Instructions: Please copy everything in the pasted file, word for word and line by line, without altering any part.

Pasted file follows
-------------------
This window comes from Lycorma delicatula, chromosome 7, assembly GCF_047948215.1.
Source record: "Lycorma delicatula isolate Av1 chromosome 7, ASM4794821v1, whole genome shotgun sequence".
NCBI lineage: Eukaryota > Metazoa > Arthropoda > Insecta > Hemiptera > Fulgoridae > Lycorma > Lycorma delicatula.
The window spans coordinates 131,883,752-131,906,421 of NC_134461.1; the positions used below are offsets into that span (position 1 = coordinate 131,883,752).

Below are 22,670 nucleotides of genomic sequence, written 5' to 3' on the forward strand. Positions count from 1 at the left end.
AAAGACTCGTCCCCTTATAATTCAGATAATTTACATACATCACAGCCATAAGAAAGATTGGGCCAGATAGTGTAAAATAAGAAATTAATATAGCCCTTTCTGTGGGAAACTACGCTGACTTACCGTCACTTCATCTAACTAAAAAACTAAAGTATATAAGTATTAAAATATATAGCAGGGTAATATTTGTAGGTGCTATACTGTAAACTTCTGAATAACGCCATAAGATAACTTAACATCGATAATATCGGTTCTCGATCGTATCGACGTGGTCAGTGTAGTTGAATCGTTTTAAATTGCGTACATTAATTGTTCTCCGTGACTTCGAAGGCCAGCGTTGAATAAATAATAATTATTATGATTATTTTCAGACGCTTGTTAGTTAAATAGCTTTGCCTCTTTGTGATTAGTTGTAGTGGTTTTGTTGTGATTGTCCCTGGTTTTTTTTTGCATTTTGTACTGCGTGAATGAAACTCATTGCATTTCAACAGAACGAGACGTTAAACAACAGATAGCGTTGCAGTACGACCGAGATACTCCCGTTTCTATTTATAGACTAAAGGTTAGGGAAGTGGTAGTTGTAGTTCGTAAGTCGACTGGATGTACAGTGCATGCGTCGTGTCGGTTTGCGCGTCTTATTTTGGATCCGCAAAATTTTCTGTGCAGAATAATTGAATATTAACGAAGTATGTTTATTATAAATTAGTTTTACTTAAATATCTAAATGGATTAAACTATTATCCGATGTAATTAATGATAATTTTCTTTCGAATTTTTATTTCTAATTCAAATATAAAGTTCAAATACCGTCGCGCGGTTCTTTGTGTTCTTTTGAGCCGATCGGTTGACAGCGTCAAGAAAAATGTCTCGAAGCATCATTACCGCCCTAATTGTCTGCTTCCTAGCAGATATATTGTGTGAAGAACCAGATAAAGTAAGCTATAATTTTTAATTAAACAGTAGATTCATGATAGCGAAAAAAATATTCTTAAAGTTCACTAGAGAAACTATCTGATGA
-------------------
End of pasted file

This window comes from Lycorma delicatula, chromosome 7, assembly GCF_047948215.1.
Source record: "Lycorma delicatula isolate Av1 chromosome 7, ASM4794821v1, whole genome shotgun sequence".
NCBI lineage: Eukaryota > Metazoa > Arthropoda > Insecta > Hemiptera > Fulgoridae > Lycorma > Lycorma delicatula.
The window spans coordinates 131,883,752-131,906,421 of NC_134461.1; the positions used below are offsets into that span (position 1 = coordinate 131,883,752).

Below are 22,670 nucleotides of genomic sequence, written 5' to 3' on the forward strand. Positions count from 1 at the left end.
AAAGACTCGTCCCCTTATAATTCAGATAATTTACATACATCACAGCCATAAGAAAGATTGGGCCAGATAGTGTAAAATAAGAAATTAATATAGCCCTTTCTGTGGGAAACTACGCTGACTTACCGTCACTTCATCTAACTAAAAAACTAAAGTATATAAGTATTAAAATATATAGCAGGGTAATATTTGTAGGTGCTATACTGTAAACTTCTGAATAACGCCATAAGATAACTTAACATCGATAATATCGGTTCTCGATCGTATCGACGTGGTCAGTGTAGTTGAATCGTTTTAAATTGCGTACATTAATTGTTCTCCGTGACTTCGAAGGCCAGCGTTGAATAAATAATAATTATTATGATTATTTTCAGACGCTTGTTAGTTAAATAGCTTTGCCTCTTTGTGATTAGTTGTAGTGGTTTTGTTGTGATTGTCCCTGGTTTTTTTTTGCATTTTGTACTGCGTGAATGAAACTCATTGCATTTCAACAGAACGAGACGTTAAACAACAGATAGCGTTGCAGTACGACCGAGATACTCCCGTTTCTATTTATAGACTAAAGGTTAGGGAAGTGGTAGTTGTAGTTCGTAAGTCGACTGGATGTACAGTGCATGCGTCGTGTCGGTTTGCGCGTCTTATTTTGGATCCGCAAAATTTTCTGTGCAGAATAATTGAATATTAACGAAGTATGTTTATTATAAATTAGTTTTACTTAAATATCTAAATGGATTAAACTATTATCCGATGTAATTAATGATAATTTTCTTTCGAATTTTTATTTCTAATTCAAATATAAAGTTCAAATACCGTCGCGCGGTTCTTTGTGTTCTTTTGAGCCGATCGGTTGACAGCGTCAAGAAAAATGTCTCGAAGCATCATTACCGCCCTAATTGTCTGCTTCCTAGCAGATATATTGTGTGAAGAACCAGATAAAGTAAGCTATAATTTTTAATTAAACAGTAGATTCATGATAGCGAAAAAAATATTCTTAAAGTTCACTAGAGAAACTATCTGATGA